Good work case study: County Durham

Darren Knowd from Durham County Council and Caroline High from Believe Housing explain what 'good work' means to them and what can be done to support it at a local level.


About County Durham

County Durham is a large unitary authority in the ceremonial county of DurhamNorth East England and includes Darlington, Hartlepool and Stockton-on-Tees. The region has a population of 533,149 and is home to 14,565 businesses. Most businesses in the region are micro or small enterprises (98 per cent) operating mainly in sectors of professional, scientific and technical services, construction, accommodation and food services, agriculture, forestry and fishing and retail.

Interview with Darren Knowd, Durham County Council, and Chair of the LGA National Advisory Group and the Social Value Taskforce

What does ‘good work’ mean to you?

The pandemic has brought a better sense of place and community and we’ve realised that we can all help each other. As an employer, we have a Better Health at Work award, and we do a lot of training, education, and awareness for managers on health including mental health. We use the national TOMS procurement framework to support social value outcomes. We are also a Durham Living Wage supporter.

What can be done to support good work at a local level?

We have an organisation called Business Durham which encourages inward investment, supporting small businesses to succeed in the area. We do a lot of supplier engagement, to make it easier to do business with local government. We focus on social value and are part of a shared procurement service, (North East Procurement Organisation), alongside our own initiative called The County Durham Pound, focused on maximising the social value of every pound spent in the County.

What are the main challenges and how can they be overcome? 

First and foremost, you need to have the support and trust of your CEO. Procurement needs to have a mandate to do things. 50 per cent of what we are is what we spend. Another challenge is capacity and resources. I am lucky, I have 27 people, other councils only have one or two people.

What is your top tip for local government?

You need to get internal stakeholders on board and lead by example. If internal stakeholders don’t understand and are not committed, or don’t have the resources, good social value commitments won’t be realised.

The pandemic has brought a better sense of place and community and we’ve realised that we can all help each other.

Darren Knowd, Head of Procurement, Durham County Council

Interview with Caroline High, Procurement Manager, Believe Housing

Believe Housing is made up of approximately 530 employees covering the East coast, centre of Durham, across to Bishop Auckland and Rookhope.

What does ‘good work’ mean to you?

At Believe Housing we focus on flexible working that supports and improves the work-life balance of our staff. One of our priorities is to understand and improve social value in our supply chain. We currently have five contracts working with the TOMS social value procurement framework and ask our suppliers how they feel we can support them to adopt the same approach. Our last contract had a 60 per cent return of the combined contact value against the proposed social value.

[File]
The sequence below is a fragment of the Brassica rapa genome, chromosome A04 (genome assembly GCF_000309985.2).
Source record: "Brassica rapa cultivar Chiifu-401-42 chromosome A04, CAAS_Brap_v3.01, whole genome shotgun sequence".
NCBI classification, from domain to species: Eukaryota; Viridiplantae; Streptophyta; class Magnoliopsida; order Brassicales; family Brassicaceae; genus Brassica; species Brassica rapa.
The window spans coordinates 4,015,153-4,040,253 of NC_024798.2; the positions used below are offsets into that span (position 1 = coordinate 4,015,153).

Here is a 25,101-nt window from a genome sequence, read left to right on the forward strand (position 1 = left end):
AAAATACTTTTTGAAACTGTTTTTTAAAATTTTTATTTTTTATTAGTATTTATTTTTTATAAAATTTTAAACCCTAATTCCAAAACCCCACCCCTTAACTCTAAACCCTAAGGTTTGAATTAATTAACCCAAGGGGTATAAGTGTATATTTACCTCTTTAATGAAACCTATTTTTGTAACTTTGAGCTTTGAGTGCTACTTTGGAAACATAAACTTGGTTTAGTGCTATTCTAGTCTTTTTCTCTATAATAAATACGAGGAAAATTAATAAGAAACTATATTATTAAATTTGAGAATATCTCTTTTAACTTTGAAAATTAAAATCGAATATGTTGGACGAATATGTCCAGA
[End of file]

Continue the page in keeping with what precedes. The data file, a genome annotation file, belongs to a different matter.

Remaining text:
What can be done to support good work at a local level?

We want to support local businesses through our supply chain. We attend Meet the Buyer events so we can advise small, local businesses of opportunities. Our engagement has allowed them to better understand our procurement processes and, through mechanisms such as approved supplier lists for repairs work, we now have suppliers that would not have previously considered bidding for that work. We’re also reviewing prices every quarter, so we pay fairly and SMEs can afford to deliver their services.

What are the main challenges and how can they be overcome?

Our suppliers are willing to support the local communities, but don’t always understand their needs and priorities. We’ve worked with Durham County Council and local schools to support areas of multiple deprivation and to change perceptions of long-term unemployment, using community grant funding and our partnership with the County Durham Pound.

What is your top tip for local businesses?

Looking at procurement specifically, we need to ensure that we don’t ask our supply chain to do things that we would not expect to do ourselves. If we want our suppliers to make a difference, we need to lead by example.

If we want our suppliers to make a difference, we need to lead by example.

Caroline High, Procurement Manager, Believe Housing

About the Good Work Project

You can read more about the Good Work project – which aims to help councils support good work in the local areas – via the link below.

Good Work Project